Monday, August 21, 2006

Drumming and Martial Arts

Sound has always been held sacred. The bible says that in the beginning was the word, the eminance of creation. The Hindus believe “OM” to be that primal sound of the universe. Starting in the late 1950’s, Dr. Hans Jenny conducted a series of experiments that became the science of cymatics. Using an oscillator, resonator plate and materials such as sand or metal filings, he demonstrated how various frequencies would vibrate the materials into semblances of organic forms, sometimes even creating pulsating three-dimensional figures.

The implication is that life follows vibrational patterns of resonance, and is responsive to the sound waves of the environment. We know that music can affect the emotions, from elevating the spirit to creating sadness. Exposure to loud or chaotic sound can weaken the body and lower resistance of the immune system. Amplified music is used to break prisoners’ wills, and by the military to psychologically assault fortified positions. New experiments are being done with focused sound waves as weapons, much as the laser uses focused, amplified light.

Shamanic traditions from around the world have used drumming to alter states of consciousness, drawing inspiration from natural sources such as thunder, water or wind. The feeling of a rhythmic beat can affect our physiology from trance-like states to exhilleration and action. Studies on the effects of drumming and changing have led to what are now known as binary beats. This refers to a subtle vibration between two frequencies that are close together, usually about 10hz. apart. These align the left and right hemispheres of the brain to duplicate meditative states at different levels of consciousness, ranging from alpha brain waves down to theta.

Martial arts and sound have an association that go back to earliest times. From the war cry to drumming, sound has been a way to focus energy of the mind and body as one. Drumming has a particular resonance that carries across distance and vibrates the body, with the unique ability to connect many as one. The source of the sound can be secondary, such as the cadence of feet marching in unison, or as portentious as the thunder of galloping hoofbeats. More deliberately, drums have been used to unify the will and fortify the courage of one’s own troops while intimidating the enemy with implied power.

On a specific level, drumming is about timing and focus, which should be of interest to martial artists. Because it involves striking, it has implications that go beyond that of any other instrument except the breath. I learned long ago not to slap box with conga players, whose hands are trained to strike endlessly with focus and power.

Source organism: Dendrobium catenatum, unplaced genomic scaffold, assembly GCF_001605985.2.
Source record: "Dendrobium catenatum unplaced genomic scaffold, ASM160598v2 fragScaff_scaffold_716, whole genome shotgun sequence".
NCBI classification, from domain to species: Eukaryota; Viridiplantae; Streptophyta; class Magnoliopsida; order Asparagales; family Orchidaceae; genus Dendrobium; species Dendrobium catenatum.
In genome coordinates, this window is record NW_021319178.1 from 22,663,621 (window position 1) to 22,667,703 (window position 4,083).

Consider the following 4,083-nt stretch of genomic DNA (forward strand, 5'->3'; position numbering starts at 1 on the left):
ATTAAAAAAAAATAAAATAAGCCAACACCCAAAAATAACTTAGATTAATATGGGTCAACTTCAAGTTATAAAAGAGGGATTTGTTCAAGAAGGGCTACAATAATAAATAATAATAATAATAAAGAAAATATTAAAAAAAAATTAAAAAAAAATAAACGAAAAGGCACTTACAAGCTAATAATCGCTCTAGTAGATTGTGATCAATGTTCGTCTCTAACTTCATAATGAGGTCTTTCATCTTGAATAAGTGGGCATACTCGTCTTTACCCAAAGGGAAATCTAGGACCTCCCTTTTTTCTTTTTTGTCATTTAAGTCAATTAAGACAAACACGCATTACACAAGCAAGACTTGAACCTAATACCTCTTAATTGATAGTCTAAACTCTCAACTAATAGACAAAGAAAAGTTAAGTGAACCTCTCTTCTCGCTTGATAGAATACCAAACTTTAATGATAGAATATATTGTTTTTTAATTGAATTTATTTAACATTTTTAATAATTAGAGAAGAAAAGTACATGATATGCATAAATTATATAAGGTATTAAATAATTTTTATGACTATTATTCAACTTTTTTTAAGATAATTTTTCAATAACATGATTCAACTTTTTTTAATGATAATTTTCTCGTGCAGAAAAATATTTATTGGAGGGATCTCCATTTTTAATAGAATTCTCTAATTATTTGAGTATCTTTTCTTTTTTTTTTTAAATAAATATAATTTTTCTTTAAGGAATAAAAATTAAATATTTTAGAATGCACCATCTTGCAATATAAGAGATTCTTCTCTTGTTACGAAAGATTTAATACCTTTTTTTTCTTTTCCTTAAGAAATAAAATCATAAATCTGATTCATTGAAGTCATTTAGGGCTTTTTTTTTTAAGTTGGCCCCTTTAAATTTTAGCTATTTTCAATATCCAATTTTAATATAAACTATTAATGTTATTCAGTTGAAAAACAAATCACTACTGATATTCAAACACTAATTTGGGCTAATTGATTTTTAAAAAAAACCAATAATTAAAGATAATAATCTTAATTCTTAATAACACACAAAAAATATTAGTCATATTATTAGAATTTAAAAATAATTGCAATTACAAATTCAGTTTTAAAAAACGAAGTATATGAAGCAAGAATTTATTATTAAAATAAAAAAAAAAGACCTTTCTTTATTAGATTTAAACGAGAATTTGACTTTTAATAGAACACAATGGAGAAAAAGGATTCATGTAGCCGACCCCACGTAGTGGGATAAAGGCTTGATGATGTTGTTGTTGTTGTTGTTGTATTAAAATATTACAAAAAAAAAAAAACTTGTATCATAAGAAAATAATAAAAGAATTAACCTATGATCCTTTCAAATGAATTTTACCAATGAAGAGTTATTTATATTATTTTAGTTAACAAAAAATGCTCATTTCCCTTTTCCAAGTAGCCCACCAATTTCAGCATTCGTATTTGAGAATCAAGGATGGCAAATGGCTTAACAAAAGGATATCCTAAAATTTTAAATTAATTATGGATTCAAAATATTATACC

A friend related a story to me many years ago about something he witnessed at a classical Indian music concert. The legendary tabla master Allarakha Khan was annoyed by a microphone stand too close to his drums. Without missing a beat he tapped it back, but the focus of the hit was so precise that the metal stand snapped in half rather than pushing away. This is a feat that any iron palm master would do well to replicate.

The great Japanese swordsman Musashi was also a renowned painter. He claimed the sword gave his brush a bold stroke, while the brush gave him control to the tip of his weapon. For those of us who train with weapons, learning to play a drum kit would be a similar logical extension of our martial art. One learns to hit endlessly with relaxed power, and controlling the small tip of a drumstick can only enhance accuracy with larger weaponry.

Furthermore, it is aerobic exercise. Drumming involves the whole body, training hands and feet to move in precise relationship, and like martial arts, basic stepping with the feet supports hands that move quickly in multiple directions to accurately strike targets for specific intended effects.

Like martial arts, the essence of drumming is flow. At first there is a learning curve as one discovers the many simple details that must be mastered. Once the unconscious mind overcomes inhibitions and can handle those functions autonomically, then one can begin to think creatively, using those skills as tools for self-expression. Once again, a punch becomes just a punch.

I believe it was Goju master Cat Yamaguchi who said he wouldn’t teach a student who couldn’t dance, because the inner sense of rhythm is so important. Some martial arts practice to drumming or other instruments. In Capoeira, for instance, the music determines the rhythm of the fight, and the Capoerista learns to sit behind the drum as well as dance in front of it.

Of course one needn’t invest in a drum set to begin drumming. Tables, chairs, even one’s own body can provide resonance and resistance, all one really needs. Ordinary objects have been used as instruments around the world, from the clapping and table drumming of flamenco to spoons and washboards of early American music.

Meanwhile, listen to the sounds of the world around you, the source of much musical inspiration from tribal whistles to modern jazz. Hear the rhythms in martial arts, from breathing to footsteps, blocks and strikes, even the rustling of clothes and the sounds of spectators or other players. As martial artists we develop sensitivity to our environment through sensory perception. We learn to see and to feel, but how many of us learn to listen? Drumming can be a doorway to that world.